If so, you are part of the so called “long-term unemployed” folks. This is Part II of our 2-part series (please see Part I for tips 1 to 4) designed to assist people in this situation. While things seem to be improving on the Calgary employment scene, we still have a high percentage of long-term unemployed workers; 20.3% of total unemployed people are classified as long-term unemployed.

5. Focus Your Search: At first this may seem counter-intuitive. Why would it be beneficial to cut down on the number of job applications or eliminate some possibilities? It turns out that if you focus your search on what you’re really interested in, your network now knows how to help you. If you’re very clear about what you want to do, you can now ask for introductions to people that do that work and are in organizations that are of interest. Think back to your “Value Proposition” (discussed in Part I) and find the work and organizations that would benefit most from what you do.

6. Volunteer: Volunteering is a good way to get back in the game. People who have been out of work for an extended time have likely lost contact with some connections. Volunteering also introduces you to a whole new set of connections. Various studies have shown that volunteering shortens job search times by 7% to 27%. Be sure to pick something that you truly enjoy and that uses skills that you want to use in the workplace rather than thinking about the outcome of getting a job. You may also want to set a cap on the amount of time you commit to volunteering. It’s easy to have this component dominate your job search activities without careful planning. In Calgary, Propellus Volunteer Connector is a great place to browse various opportunities. Feel free to access two other Cenera blog postings on volunteering; here and here.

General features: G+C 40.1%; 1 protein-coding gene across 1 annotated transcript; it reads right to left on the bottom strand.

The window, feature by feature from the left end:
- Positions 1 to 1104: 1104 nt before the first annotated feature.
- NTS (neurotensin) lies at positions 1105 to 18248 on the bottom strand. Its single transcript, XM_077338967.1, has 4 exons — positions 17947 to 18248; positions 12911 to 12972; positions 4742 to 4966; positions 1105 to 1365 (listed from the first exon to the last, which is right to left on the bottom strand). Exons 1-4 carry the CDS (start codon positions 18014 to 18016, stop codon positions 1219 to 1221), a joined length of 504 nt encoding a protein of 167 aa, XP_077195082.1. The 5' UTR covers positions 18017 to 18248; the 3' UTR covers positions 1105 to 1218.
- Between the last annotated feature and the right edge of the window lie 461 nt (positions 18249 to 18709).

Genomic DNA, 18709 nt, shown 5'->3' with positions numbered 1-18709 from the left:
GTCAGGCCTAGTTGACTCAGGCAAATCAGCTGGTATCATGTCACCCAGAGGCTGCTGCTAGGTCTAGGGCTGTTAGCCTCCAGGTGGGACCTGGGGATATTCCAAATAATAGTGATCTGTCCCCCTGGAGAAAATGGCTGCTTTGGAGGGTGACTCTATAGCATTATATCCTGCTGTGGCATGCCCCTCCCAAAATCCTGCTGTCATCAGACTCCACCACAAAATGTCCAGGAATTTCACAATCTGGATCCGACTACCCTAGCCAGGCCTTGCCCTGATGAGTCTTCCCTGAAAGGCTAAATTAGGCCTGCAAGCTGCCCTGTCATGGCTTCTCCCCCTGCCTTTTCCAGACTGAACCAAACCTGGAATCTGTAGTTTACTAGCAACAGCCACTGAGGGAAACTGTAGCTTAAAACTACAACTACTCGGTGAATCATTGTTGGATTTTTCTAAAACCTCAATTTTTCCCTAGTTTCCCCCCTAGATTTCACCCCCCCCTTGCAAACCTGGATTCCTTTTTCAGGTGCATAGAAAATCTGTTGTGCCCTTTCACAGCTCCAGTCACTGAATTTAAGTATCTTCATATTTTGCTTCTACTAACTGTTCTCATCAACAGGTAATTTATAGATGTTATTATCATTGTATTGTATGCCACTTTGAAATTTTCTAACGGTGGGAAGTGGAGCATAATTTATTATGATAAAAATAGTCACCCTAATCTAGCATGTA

7. Career Change: In some cases, it may be advisable to consider a career change. Some people may already have some ideas about what they would like to do, others may be uncertain. One suggestion if you are not sure is to take an assessment. One particular tool that many clients have found helpful is the StrengthsFinder. As the name implies, it will help you identify your strengths, and give you some wording that you might use to describe them. An added benefit is that it aids in bringing back some long-lost confidence! Another suggestion is to visit your neighbourhood library and wander the books. Take note of where you are drawn. There may be something work related that is worth exploring. Once you have a target, find and talk to people that are doing the work. Ask questions. What’s it like to do the work on a daily basis? Do they recommend education pieces, or can you get into the work with your current skills? If you can’t do the work right away, are there stepping stones that will get you closer to your target.

8. Be OK with It: You are basically the same person as when you were working. In fact, you may be more valuable to an employer now. Reflecting on your current situation may allow you to bring a certain grounding when you do land in a new role. You bring much to the table. Don’t allow the fact that you have not been in a paid position for an extended period of time diminish the you that you are. Be ready to explain what you’ve been doing which can be going on a sabbatical or spending extended time with your family if that is what you’ve been doing. Do so with your head held high.

Hopefully, this blog will provide some thoughts and ideas for moving forward. Remember that everyone needs help in some form or another from time to time. Job search is a roller coaster of a ride. If you get stuck in one of the dips, reach out to someone you trust who can listen, provide support, and help you regain your momentum. And if you’re not inclined to do so because you don’t want to impose, simply think of how you would feel and what you would do if someone in your situation came to you for help.

Visit our Career Transition page for more information.

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